The BizSpark startup of the day is RIM Systems, based in the US. You will find below an interview with John Sheehan, Founder of RIM Systems. All the best to them and congrats for being the startup of the day!
I am the founder and sole employee. While I’ve contracted out various tasks throughout the history of RIM Systems, I am the primary driving force behind it.
I’ve worked in various IT roles since starting my first computer repair business while I was in high school. I’ve done computer repair, web site design, help desk, desktop support, systems administration and for the past 5 years, .NET web site and application development.
It’s nice to be noticed. That’s the great thing about the internet these days. Single-employee companies run on the side can build something worth mentioning!
We want to build user experiences that empower people to do greater things than they could have done without our apps. It’s intentionally vague. I don’t want to limit where we take this thing.
I’ve always loved sports and I’ve played them for as long as I can remember. A few years back I built a site for my softball league that became very popular and people were always asking me if they could buy a version for their league. After hearing that enough times I thought there would be no better way to combine my two biggest passions (sports and the web) than starting a company to focus on the intersection. Solving my own problems has been a great way to keep my perspective focused on the user first.
I had the opportunity to build a site for the Minnesota Twins Community Fund (playballmn.com) that provided me the necessary seed capital to get RIM Systems off the ground. We’ve been bootstrapped ever since. We are not currently actively seeking funding, but I would be open to discussing any funding possibilities.
Me, and me. As I mentioned, I’ve contracted out some work along the way, but I’m the only employee right now.
We are not hiring. I’m definitely looking for a designer to compliment my development skills, but it won’t be a traditional hire.
If you retrace my programming lineage it goes back to BASIC on an Apple II followed up by Visual Basic 3 some years later. Since then I’ve been developing on the Microsoft stack doing ASP/VBScript when I first moved to the web and then onto ASP.NET/C# around the time .NET 2.0 was released. In general, I don’t find that the platform limits what I want to do and while it was tempting to jump ship once I reached the limits of where ASP.NET Webforms would benefit us, ASP.NET MVC jumped in and rescued me from Rails J Microsoft has shown some real progress opening up the platform through making source available and shipping great open source libraries like jQuery with Visual Studio that I feel confident the platform will continue to meet my needs. And with the addition of Azure I can continue reusing my existing skill set to develop cloud applications without needing to invest a lot of time learning a new framework, which is very exciting.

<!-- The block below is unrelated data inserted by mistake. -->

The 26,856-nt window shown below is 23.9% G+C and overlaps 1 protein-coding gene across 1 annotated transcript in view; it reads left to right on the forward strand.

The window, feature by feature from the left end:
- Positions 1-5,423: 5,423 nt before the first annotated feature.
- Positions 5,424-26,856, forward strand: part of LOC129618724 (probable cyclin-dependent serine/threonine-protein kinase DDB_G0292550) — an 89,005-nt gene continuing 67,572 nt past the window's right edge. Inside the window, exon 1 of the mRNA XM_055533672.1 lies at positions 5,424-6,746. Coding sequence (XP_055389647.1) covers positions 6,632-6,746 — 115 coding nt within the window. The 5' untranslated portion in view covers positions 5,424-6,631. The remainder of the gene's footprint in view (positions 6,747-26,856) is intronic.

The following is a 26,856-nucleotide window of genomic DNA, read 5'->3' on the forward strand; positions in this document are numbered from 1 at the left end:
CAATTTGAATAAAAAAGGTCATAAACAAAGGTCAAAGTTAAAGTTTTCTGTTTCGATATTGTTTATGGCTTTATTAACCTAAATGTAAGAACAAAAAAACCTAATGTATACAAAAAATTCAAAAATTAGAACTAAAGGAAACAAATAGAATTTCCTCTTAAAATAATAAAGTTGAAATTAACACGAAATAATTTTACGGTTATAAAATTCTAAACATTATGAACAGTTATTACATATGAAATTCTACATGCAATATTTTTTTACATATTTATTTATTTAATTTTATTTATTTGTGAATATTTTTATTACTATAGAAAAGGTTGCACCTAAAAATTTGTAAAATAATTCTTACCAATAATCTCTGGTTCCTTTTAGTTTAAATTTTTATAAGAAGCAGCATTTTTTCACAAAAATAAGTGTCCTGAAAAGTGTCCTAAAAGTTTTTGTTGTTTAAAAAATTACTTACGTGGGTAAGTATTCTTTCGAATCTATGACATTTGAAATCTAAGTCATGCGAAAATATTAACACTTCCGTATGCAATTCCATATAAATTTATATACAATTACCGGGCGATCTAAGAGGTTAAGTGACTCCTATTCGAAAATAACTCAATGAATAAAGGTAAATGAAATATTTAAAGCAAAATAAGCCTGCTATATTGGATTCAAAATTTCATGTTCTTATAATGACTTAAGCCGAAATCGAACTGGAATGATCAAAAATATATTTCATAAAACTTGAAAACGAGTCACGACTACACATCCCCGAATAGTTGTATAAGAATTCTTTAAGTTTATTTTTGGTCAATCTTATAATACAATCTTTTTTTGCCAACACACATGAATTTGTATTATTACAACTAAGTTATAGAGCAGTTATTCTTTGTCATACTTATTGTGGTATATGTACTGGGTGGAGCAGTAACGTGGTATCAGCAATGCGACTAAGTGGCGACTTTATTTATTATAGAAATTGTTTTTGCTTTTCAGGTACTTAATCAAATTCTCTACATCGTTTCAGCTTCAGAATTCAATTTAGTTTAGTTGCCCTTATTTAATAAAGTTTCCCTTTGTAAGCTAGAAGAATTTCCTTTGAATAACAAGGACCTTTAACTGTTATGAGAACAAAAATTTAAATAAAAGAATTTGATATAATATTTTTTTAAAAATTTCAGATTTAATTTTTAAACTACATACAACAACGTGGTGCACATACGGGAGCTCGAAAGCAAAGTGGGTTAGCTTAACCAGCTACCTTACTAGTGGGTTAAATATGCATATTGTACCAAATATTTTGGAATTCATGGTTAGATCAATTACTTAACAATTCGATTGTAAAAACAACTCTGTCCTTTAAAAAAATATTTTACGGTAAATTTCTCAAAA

Obviously mobile is huge. You can’t release a product now without addressing the mobile story from the get go. The more powerful the devices in our pockets get, the less we need to spend any time on a computer. I think it will be key to make sure your applications reach people where they are. Some people will want a mobile-only experience while others will hold on to the traditional desktop experience (or the analog experience) for as long as they can. Connecting people across disparate mediums will be a distinguisher between good products and bad ones.
BizSpark has been fantastic for RIM Systems. It gives us access to everything we need to build the products we want to build. BizSpark is another indication of Microsoft recognizing competitive pressures and stepping up to the plate and addressing them. It hasn’t always been sexy to be a startup on the Microsoft platform, but BizSpark is helping to turn the tide.
Just build it! Don’t waste time pouring over ideas. Take the first one that comes to mind and start building it until you either run into a dead end or realize a better idea. You’ll learn WAY more by trying to solve a problem then you will thinking about it. Also, always question your assumptions. Learn how to ask good questions and turn problems inside out. Users will love to tell you the solutions they want, but listen for the underlying problem and make sure you solve that.
Anyone who says, “There must be a better way!” then goes out and builds a better way.
Genuinely care about your users.